This is the second part of a 3-part series on winter driving tips that are often not mentioned or discussed in enough depth.

9.  In an emergency, minimize the time spent out of your vehicle. One of the biggest tragedies is people getting injured, killed, disoriented, or lost when they step out of their vehicles during winter emergencies. In huge multicar pileups recently in the US on the Pennsylvania Turnpike and near Milwaukee, Wisconsin, numerous people got out to help other motorists, inspect damage, or take pictures; at least one person was struck and killed by another vehicle. And an Illinois groom died on his wedding night when he stopped to help a woman who’d slid off a snowy road. Both he and the woman were killed when they were struck by not one but three cars whose drivers simply did not see them.

State patrol advise that if you’re stranded or see someone in trouble, it’s best to stay in your vehicle and call for help. Frequently at collision or emergency scenes, motorists experience what’s known as “target fixation”; by staring at people or disabled vehicles too long, such drivers may unwittingly head right for them. After all, you tend to steer in the direction you’re looking. And in the case of blinding snowstorms, people walking to seek help can become quickly disoriented and frostbitten. Always stay in your car for your safety and so that emergency personnel can locate you easier.

10.  Turn on your flashers to warn others of sudden slowdowns. Briefly turning on your emergency flashers to alert drivers behind you of a sudden slowdown or problem up ahead can help provide valuable warning time. This is actually a tactic used frequently in Europe but seldom seen in the United States. Every little bit helps, especially if motorists behind you are going too fast for conditions or visibility is poor.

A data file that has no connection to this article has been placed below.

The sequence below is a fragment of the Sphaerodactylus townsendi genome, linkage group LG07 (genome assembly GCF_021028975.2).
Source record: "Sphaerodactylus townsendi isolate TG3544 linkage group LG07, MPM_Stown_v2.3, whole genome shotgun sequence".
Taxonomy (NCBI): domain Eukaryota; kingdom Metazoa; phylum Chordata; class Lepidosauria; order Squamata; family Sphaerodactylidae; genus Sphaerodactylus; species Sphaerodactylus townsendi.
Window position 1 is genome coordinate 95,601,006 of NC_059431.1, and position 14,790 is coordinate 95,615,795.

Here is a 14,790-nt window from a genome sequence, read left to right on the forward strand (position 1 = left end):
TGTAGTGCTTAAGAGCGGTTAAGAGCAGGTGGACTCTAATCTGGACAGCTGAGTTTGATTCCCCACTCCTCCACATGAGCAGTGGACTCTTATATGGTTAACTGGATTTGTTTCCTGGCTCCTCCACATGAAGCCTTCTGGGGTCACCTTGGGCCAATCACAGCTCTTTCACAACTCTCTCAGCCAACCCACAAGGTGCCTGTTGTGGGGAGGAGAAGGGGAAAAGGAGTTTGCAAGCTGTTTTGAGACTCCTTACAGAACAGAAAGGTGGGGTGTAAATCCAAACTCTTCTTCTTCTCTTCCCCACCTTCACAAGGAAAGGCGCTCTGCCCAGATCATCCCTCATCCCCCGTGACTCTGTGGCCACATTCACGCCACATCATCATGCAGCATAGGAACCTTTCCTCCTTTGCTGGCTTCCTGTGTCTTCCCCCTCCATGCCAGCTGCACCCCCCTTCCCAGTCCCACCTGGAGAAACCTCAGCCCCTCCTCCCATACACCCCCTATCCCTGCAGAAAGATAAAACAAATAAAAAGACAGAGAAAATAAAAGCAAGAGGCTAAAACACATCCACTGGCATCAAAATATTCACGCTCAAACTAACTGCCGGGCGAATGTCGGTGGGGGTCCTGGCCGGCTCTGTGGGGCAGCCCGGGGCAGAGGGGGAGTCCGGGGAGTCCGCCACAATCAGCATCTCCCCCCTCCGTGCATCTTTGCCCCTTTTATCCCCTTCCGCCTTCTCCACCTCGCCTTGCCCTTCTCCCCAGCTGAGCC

11.  Control your speed. It is almost always mentioned in winter driving tips to reduce your speeds in snowy and icy conditions. But this excellent advice goes deeper than that. You can actually travel quite fast safely in a straight line on ice and snow and be fine—as long as you don’t have to stop or turn. It’s awfully hard to beat physics, and American motorists are especially poor at driving appropriately for conditions (a 40-car pileup in Wisconsin started precisely because motorists were going too fast). In bad weather, always go more slowly than you think is necessary, maintain the maximum distance between you and other vehicles, and keep your eyes up as far ahead as possible to anticipate hazards.

12.  Don’t travel at night. It can be very dangerous to travel in darkness in bad winter weather. You can’t see ice or changing road surfaces as well; falling snow can be disorienting blowing into headlights; lane markings or even where the edges of the road lie can be impossible to discern without other visual cues. And while dense fog and blowing snow can extremely treacherous during the day, they’re even more so at night. We are also biologically programmed to become more fatigued as darkness falls, further hindering our judgment. In these cases, better to be safe than sorry—and wait until daylight.

13.  Coping with extreme temperatures. Single-digit and below-zero temps call for special tactics:

  • Use windshield washer fluid rated for temperatures of –30; this will help keep the fluid from freezing in your reservoir tank, in the wiper nozzles, and on your windshield. Prestone makes a good formula that’s a combination de-icer, washer, and dirt repellant.